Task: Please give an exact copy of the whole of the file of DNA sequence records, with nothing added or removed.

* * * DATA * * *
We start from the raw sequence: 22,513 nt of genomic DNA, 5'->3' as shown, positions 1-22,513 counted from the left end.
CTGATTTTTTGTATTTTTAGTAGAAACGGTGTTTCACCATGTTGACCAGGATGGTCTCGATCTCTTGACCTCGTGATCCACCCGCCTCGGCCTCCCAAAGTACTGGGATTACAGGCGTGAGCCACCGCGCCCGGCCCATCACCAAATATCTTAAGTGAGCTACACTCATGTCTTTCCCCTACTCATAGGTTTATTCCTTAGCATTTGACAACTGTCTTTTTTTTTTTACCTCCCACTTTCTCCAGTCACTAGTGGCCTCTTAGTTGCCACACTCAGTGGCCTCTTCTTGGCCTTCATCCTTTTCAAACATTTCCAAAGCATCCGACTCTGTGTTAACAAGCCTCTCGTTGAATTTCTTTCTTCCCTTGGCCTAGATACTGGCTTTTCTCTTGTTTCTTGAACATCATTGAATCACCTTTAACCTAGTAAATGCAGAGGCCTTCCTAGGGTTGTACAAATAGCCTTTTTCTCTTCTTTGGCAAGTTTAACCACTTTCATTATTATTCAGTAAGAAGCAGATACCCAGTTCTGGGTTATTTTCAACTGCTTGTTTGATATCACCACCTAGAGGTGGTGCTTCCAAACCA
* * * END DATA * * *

We start from the raw sequence: 22,513 nt of genomic DNA, 5'->3' as shown, positions 1-22,513 counted from the left end.
CTGATTTTTTGTATTTTTAGTAGAAACGGTGTTTCACCATGTTGACCAGGATGGTCTCGATCTCTTGACCTCGTGATCCACCCGCCTCGGCCTCCCAAAGTACTGGGATTACAGGCGTGAGCCACCGCGCCCGGCCCATCACCAAATATCTTAAGTGAGCTACACTCATGTCTTTCCCCTACTCATAGGTTTATTCCTTAGCATTTGACAACTGTCTTTTTTTTTTTACCTCCCACTTTCTCCAGTCACTAGTGGCCTCTTAGTTGCCACACTCAGTGGCCTCTTCTTGGCCTTCATCCTTTTCAAACATTTCCAAAGCATCCGACTCTGTGTTAACAAGCCTCTCGTTGAATTTCTTTCTTCCCTTGGCCTAGATACTGGCTTTTCTCTTGTTTCTTGAACATCATTGAATCACCTTTAACCTAGTAAATGCAGAGGCCTTCCTAGGGTTGTACAAATAGCCTTTTTCTCTTCTTTGGCAAGTTTAACCACTTTCATTATTATTCAGTAAGAAGCAGATACCCAGTTCTGGGTTATTTTCAACTGCTTGTTTGATATCACCACCTAGAGGTGGTGCTTCCAAACCA